We are wanting to heat a very badly insulated 3 bedroom 90's kitset wooden house with no wood stove - we are in NZ so in the midst of winter. To put in a wood stove to council regulations is beyond our budget, and would be sitting in a closed-off lounge room anyway. (we bought the property for the 8 acres and farm set-up NOT the house!) We are playing at heating water through a compost heat, and have an unlimited supply of stable sawdust. We have the system working, but find it espensive to get enough pipe to heat our hot water, let alone to heat water for house radiators too. We are also looking at making a stove in an outbuilding (we have a few unused well ventilated buildings with cement or dirt floors and metal sides) and heating the water in some sort of heat eschange and bringing it into the house.
Something like this sort of thing. http://www.youtube.com/watch?v=YTnr8ua54Uw&feature=player_detailpage
The problem is that we are 5 km from the sea, and have sandy soil. We don't have the clay to make the adobe surrounds. What are our options otherwise? As we can have access to free sawdust/manure and dry it off in our outbuildings - we could make a sawdust stove and boil water on that with a heat eschange in it. Or we could make a portable rocket stove with gravel, and run water piping through it. We want something that is low emissions (no chimney smoke for the council to see driving by), and also safe to burn with little supervision.
I am basically a coward, and when it comes to heating hot water with a solid fuel stove you need to be very careful, and do lots of research. If it's a kettle on a stove, that's one thing, but if it's a hot water tank, they can be dangerous, and they do kill people. A sawdust stove can work unattended. Even if you are with it, there's not much you can do. Other types of wood stoves (except chip or pellet) seem to need frequent attention.
posted 7 years ago
This is something we are cautious about too. We were also wondering about stacking bricks on/round the oven, and then putting them on a trolley and bringing them in the house once or twice a day.
We could also try to make a hot air ezchange rather than water, but it seems harder to pull it and insulate it for long distances.
posted 7 years ago
I think the first thing to do is to insulate the house. This pays for itself fairly quickly. What about building a masonry stove, or Russian fire. That way you can heat the bricks directly and you don't have to move them around. It also gets rid of the wet heating system.
posted 7 years ago
Thanks for the advice on the insulation. We are looking into window film and bubble wrap for the windows.
Because we are on a wooden chipboard flooring, ezcept for the add-on laundry (which is concrete), I don't know if it would take the weight of a masonry stove. It would also be a long and costly process (and maybe impossible) to get a self-designed wood stove approved through the town council, and there is talk that in 2015 even rural property fires will have to be high efficiency rated for emissions (at present houses in urban areas already have strict controls.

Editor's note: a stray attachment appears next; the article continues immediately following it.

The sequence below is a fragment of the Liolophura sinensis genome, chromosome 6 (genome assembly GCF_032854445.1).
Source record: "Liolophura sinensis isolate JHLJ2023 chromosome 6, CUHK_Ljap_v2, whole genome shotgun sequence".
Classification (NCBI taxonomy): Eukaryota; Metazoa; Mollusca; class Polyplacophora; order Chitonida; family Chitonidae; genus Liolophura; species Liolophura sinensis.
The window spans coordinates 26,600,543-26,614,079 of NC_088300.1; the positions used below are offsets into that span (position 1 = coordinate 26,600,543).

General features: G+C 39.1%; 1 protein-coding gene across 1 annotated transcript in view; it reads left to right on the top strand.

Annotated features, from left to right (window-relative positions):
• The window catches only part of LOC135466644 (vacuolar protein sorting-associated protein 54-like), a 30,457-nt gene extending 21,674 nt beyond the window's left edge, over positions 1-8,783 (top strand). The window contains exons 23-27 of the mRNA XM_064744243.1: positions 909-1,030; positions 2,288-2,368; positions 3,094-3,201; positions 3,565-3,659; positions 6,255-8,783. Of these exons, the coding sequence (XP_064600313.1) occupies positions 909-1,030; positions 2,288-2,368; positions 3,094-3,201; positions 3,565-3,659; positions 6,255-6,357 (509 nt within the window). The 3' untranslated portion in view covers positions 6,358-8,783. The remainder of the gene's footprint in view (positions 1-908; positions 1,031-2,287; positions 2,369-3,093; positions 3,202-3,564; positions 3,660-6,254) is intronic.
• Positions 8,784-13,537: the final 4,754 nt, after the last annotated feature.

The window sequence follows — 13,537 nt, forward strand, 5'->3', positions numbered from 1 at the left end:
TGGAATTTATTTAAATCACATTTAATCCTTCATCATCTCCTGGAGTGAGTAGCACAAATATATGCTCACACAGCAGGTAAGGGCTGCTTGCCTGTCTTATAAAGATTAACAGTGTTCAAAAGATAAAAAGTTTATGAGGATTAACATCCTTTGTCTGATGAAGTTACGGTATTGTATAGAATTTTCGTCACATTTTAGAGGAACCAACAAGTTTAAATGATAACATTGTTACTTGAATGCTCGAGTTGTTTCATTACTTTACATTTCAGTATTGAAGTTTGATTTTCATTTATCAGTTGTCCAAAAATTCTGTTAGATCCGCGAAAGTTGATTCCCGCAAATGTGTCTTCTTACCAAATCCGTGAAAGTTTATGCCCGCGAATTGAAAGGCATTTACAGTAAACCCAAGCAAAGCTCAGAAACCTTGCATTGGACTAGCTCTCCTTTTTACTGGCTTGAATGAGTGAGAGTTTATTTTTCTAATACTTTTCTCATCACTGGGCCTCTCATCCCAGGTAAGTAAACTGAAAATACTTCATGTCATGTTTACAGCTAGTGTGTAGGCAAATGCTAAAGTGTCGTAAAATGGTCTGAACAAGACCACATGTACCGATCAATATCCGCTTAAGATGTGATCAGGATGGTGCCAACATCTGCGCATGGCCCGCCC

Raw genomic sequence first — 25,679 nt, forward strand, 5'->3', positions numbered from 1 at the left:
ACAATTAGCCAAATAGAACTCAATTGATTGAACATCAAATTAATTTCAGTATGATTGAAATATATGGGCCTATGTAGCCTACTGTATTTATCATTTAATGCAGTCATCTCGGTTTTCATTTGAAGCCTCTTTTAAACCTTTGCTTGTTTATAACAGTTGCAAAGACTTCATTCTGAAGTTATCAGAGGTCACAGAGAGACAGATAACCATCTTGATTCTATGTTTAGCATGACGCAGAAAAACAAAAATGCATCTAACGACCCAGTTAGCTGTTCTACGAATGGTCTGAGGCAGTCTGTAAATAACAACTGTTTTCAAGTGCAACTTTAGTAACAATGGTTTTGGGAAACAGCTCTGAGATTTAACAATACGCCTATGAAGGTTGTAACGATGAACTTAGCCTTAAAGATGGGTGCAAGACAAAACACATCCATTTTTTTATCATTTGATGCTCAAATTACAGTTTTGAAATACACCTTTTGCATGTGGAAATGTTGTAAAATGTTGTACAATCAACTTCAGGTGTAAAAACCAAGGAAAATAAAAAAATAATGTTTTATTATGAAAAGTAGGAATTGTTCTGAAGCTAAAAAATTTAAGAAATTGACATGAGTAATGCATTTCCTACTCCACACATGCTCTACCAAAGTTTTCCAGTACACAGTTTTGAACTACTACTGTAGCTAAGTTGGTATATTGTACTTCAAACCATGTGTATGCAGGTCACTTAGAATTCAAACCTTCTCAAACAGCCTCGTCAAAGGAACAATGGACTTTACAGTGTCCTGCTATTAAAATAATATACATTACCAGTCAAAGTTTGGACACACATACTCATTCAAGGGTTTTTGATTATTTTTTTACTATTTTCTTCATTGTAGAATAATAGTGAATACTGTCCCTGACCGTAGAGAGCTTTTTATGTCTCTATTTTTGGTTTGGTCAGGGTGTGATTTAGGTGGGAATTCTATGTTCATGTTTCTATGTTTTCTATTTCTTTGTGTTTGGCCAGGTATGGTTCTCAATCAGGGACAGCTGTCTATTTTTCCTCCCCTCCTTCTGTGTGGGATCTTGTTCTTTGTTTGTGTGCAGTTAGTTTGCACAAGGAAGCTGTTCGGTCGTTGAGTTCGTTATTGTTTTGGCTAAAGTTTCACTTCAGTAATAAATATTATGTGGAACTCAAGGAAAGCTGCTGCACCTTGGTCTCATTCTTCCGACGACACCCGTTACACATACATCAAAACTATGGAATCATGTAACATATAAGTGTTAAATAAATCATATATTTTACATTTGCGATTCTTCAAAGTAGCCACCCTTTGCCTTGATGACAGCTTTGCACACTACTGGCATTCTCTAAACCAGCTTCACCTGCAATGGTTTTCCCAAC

We need something that we can light outside and bring the heat indoors through some sort of heat ezchange. Water seems the easiest and most effective way to transfer heat 50-100 ft from an outbuilding to the house.
One key to safe heating of water is PRESSURE RELEASE!!! Either an open-top tank or pressure relief valves.
The other is to make sure you don't super-heat steam while still in contact with the fire--that is from making the water tubes too small or not made to purge any bubbles quickly.
If I were you, I would try to buy a truckload of clay to work with. I have clay, but have to buy sand. One truckload of the right clay (or even a couple trunkloads hauled in your car) will go a long way when you can mix it sand heavy.
"You must be the change you want to see in the world." "First they ignore you, then they laugh at you, then they fight you, then you win." --Mahatma Gandhi
"Preach the Gospel always, and if necessary, use words." --Francis of Assisi.
"Family farms work when the whole family works the farm." -- Adam Klaus
Masonry stoves are VERY low emmision, but you need a SERIOUS footing for them. Good long term project.
I would put down in floor heating system now. you can hook up to one of these solars now, and get a Brillouin heater in a couple years.
These are pretty cheap out of China, usually 500 bucks, a lot of em available on eBay, and they work pretty dang fab.
Most of the new ones are 4 or 5 inches, and catch the light at all angles, so very efficient, without having to have moving panels.